Here comes the glorious twelfth... the Grouse season is almost upon us! Grouse can fly at speeds of up to 80mph and require a great deal of skill to shoot. As a result they are one of most highly prized game birds! I'll guide you through some essentials for grouse shooting plus provide specialist recommendations from the Farlows shooting team, for your day on the moor!
The Grouse Shooting Season: 12th August – 10th December
Red grouse are unique to the uplands of Britain, with their natural habitat being heather moorland. Grouse are wild birds and are not artificially reared. Their survival is dependent on careful moorland management by moorland keepers, the skills often being passed down through generations. Management techniques such as heather burning and bracken control have many positive knock-on benefits to non-game species such as the Curlew and Lapwing, as well as shaping our beautiful uplands.
Grouse shooting comprises of two distinct forms – walked up and driven:
This is the less formal version of grouse shooting. Guns usually walk behind dogs (often pointers) with handlers - known as ‘shooting over dogs’- and shoot grouse as they are flushed away from the line. Generally a cheaper form of shooting than driven, costing roughly £70-£80 per brace with small bags. Tipping dog handlers and keepers is a must.
This is the pinnacle of grouse shooting and arguably the finest driven shooting in the world. Guns are stood in butts – depressions in the ground, often walled and camouflaged with heather and peat. Grouse are driven towards the gun line by a large team of flankers and beaters. Grouse fly fast and low, following the contours of the ground, providing extremely challenging and exciting shooting. The bags are larger than that of walked up with prices of £150-£170 per brace. Tipping depends on the day so it is always best to ask your host or fellow guns if unsure.
If you have been lucky enough to be invited grouse shooting, here are a few tips from the team at Farlows:
When it comes to clothing for the moor there are three important aspects that should be considered - comfort, protection and camouflage. Some of the best camouflage in the heather is in fact tweed – and at Farlows we stock a wide range of tweed shooting jackets. Our technical range includes; the Laksen and Schoffel tweeds. Each has waterproof and breathable membranes to protect you in any conditions. Another option for milder conditions would be a lightweight vest with bellow pockets for cartridges. If you wish to mix and match your outfit (often the case) then we would be pleased to advise you in store.
Bear in mind that you will be walking on some rough terrain, often wet or frozen. If the shooting is walked up we would recommend the Le Chameau Arran walking boots, more mobile than wellingtons and which can be combined with gaiters to protect from ticks, water and rough vegetation.
If the shooting is being done from a butt, standing on cold ground can often be uncomfortable, we would recommend either the insulated Le Chameau Vierzonord or Aigle Parcours ISO wellingtons as these boots combine the normal rubber outer with a thick layer of neoprene to keep your feet warm.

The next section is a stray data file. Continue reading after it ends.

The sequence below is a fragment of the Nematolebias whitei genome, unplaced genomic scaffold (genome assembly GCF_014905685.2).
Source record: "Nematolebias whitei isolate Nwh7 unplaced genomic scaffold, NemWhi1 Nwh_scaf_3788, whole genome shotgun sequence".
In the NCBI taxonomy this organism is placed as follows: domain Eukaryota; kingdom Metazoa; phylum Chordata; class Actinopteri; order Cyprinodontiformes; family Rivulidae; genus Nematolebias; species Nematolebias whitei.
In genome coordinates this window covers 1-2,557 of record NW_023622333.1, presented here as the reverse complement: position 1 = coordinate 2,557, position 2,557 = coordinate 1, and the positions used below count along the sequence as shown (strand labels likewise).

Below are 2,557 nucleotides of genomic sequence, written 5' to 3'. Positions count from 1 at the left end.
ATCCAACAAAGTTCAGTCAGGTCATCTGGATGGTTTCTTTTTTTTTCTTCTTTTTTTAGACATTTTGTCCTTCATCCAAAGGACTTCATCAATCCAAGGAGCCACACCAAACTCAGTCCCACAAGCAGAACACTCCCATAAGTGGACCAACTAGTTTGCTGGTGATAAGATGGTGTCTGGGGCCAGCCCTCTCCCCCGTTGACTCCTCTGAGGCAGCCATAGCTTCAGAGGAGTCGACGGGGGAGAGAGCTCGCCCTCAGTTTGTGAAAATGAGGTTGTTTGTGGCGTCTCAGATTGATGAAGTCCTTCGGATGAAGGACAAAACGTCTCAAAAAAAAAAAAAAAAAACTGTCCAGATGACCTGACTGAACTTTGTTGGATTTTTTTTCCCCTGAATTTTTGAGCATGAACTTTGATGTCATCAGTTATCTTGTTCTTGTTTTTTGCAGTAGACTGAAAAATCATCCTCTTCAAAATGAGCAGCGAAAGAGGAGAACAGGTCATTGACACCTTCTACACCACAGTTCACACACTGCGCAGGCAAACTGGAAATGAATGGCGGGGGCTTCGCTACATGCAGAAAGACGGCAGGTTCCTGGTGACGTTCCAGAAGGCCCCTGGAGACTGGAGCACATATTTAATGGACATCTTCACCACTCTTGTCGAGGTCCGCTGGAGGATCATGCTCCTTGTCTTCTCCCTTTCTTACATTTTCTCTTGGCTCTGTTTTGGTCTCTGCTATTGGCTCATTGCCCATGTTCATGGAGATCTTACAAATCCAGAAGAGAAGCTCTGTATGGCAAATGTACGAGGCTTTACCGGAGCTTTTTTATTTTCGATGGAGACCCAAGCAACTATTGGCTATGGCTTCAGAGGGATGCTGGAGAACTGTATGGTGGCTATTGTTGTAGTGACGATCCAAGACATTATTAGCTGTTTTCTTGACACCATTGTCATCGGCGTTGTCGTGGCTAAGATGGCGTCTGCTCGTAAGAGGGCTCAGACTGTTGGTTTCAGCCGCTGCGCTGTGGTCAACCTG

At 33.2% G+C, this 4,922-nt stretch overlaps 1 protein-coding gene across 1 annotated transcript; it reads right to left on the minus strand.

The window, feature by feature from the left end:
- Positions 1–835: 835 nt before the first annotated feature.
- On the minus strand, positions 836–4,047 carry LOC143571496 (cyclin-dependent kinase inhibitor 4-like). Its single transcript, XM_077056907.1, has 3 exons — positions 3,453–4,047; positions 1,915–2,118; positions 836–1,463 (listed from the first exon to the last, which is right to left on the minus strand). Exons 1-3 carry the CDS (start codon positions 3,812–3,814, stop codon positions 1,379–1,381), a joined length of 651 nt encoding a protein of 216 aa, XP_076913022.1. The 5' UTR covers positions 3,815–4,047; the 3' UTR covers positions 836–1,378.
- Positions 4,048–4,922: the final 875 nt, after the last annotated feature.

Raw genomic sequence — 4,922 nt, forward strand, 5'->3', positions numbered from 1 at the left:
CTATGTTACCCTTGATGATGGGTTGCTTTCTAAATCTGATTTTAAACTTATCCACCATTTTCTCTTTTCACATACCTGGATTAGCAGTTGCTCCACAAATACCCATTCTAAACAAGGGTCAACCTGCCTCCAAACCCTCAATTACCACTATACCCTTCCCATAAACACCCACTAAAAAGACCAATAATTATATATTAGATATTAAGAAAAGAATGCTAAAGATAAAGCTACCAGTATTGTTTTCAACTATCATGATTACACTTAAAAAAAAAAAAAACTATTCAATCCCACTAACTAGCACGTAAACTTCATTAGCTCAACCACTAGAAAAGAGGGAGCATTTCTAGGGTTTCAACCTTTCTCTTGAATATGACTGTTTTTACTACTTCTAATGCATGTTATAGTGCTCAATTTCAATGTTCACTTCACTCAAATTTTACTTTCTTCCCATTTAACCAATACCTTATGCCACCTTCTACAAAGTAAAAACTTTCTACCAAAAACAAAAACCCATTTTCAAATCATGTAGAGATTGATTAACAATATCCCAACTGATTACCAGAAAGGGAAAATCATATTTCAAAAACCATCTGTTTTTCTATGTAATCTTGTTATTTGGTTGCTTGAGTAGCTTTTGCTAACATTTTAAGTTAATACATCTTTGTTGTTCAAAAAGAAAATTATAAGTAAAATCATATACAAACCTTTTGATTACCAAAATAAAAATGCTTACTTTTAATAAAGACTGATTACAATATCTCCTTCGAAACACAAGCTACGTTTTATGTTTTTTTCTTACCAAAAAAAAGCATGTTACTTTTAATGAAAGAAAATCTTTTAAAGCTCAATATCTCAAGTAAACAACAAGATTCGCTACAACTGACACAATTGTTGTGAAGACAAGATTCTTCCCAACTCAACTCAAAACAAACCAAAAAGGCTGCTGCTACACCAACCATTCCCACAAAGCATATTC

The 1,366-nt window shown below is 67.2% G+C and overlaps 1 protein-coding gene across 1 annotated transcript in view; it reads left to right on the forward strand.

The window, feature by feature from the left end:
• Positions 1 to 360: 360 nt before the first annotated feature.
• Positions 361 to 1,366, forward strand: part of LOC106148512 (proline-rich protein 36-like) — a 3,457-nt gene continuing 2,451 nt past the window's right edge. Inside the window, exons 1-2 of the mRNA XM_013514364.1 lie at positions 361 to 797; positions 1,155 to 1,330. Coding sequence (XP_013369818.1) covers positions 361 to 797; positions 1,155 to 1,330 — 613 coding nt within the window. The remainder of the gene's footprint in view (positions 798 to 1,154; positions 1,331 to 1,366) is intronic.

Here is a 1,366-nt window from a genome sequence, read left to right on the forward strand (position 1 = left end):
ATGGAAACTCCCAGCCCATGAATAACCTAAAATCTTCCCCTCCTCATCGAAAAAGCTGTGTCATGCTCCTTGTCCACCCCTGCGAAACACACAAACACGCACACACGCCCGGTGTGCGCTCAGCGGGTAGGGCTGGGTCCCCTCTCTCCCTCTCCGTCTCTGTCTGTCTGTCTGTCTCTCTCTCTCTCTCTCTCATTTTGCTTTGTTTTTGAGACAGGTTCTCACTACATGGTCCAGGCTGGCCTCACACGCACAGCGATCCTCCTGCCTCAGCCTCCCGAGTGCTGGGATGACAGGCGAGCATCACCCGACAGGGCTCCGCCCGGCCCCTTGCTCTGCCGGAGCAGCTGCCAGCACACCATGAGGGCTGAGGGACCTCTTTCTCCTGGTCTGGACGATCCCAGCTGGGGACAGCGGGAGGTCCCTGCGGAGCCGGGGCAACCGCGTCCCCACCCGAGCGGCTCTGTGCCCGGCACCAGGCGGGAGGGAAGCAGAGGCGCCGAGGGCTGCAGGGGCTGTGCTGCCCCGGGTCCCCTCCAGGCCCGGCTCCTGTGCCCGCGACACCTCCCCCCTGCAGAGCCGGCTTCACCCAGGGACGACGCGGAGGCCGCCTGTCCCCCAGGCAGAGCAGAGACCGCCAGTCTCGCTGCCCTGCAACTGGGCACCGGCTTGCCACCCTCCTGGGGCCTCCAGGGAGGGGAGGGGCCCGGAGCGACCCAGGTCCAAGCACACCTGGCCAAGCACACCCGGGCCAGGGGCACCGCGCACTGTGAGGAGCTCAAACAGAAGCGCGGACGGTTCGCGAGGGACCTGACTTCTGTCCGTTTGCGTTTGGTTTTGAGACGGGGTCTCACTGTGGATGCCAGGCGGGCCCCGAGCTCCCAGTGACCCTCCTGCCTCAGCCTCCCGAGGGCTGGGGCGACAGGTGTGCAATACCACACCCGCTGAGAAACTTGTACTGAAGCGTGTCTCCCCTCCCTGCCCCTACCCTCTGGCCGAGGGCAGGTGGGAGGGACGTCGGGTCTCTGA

Farlows stock a wide range of traditional tweed flat caps – an essential item of clothing on the moor. Both Laksen and Schoffel have flat caps to match their shooting ranges.
A traditional early season Grouse load would be 28g 7’s ranging to heavier 30g 6’s later in the season when the birds are faster and fitter. For this we would recommend Eley VIP Game fibre wad cartridges.
Other Essential Equipment
- Ear Protection – A must have with any form of shooting. Farlows stock a range of over-ear headphones, and in-ear plugs.
- Shooting glasses – essential safety kit on a grouse moor
- Thumbstick or walking stick – to aid walking and to mark position of flanking line
- Mosquito repellent or net
Procedure and safety during the drive
- CHECK the position of the adjacent butts.
- ALWAYS use butt sticks to mark your arc of fire.
- ENSURE that your neighbouring butts are not within your arc of fire – adjust safety frames accordingly.
- CHECK the butt floor to ensure you have an even footing.
- ALWAYS acknowledge the position of the flankers with a wave and mark their progress during the drive.
- COMMUNICATE with your neighbouring guns if visibility is poor when the beaters/or flankers are approaching. WARN your neighbours if they are unaware.
- NEVER swing through the line, and always be aware that other butts in the line may be at a higher/lower elevation.
- ENSURE safety catches are on when guns are passed between loaders and guns.
- ALWAYS make sure that your gun is pointing away from other butts.
- NEVER fire in front when the beaters are within 150-200 meters of the guns. Generally there will be horn, after which guns may only shoot behind, away from the beaters. Horn should be acknowledged with a wave.
- NEVER leave the butt during a drive.
- MARK your birds carefully and remain in the vicinity of your butt after the drive is over until all your birds have been picked.
Delicious Grouse Recipe
Grouse is a delicious meat with that classic game flavour. There is nothing better than to respect the game you have shot with a well thought out recipe. Steve Parle’s recipe for roast grouse is simple and easy, however will not fail to impress the taste buds.
View the Telegraph grouse recipe »
Other good game recipes may be found on the BBC Good Food website.
We hope you have a good season!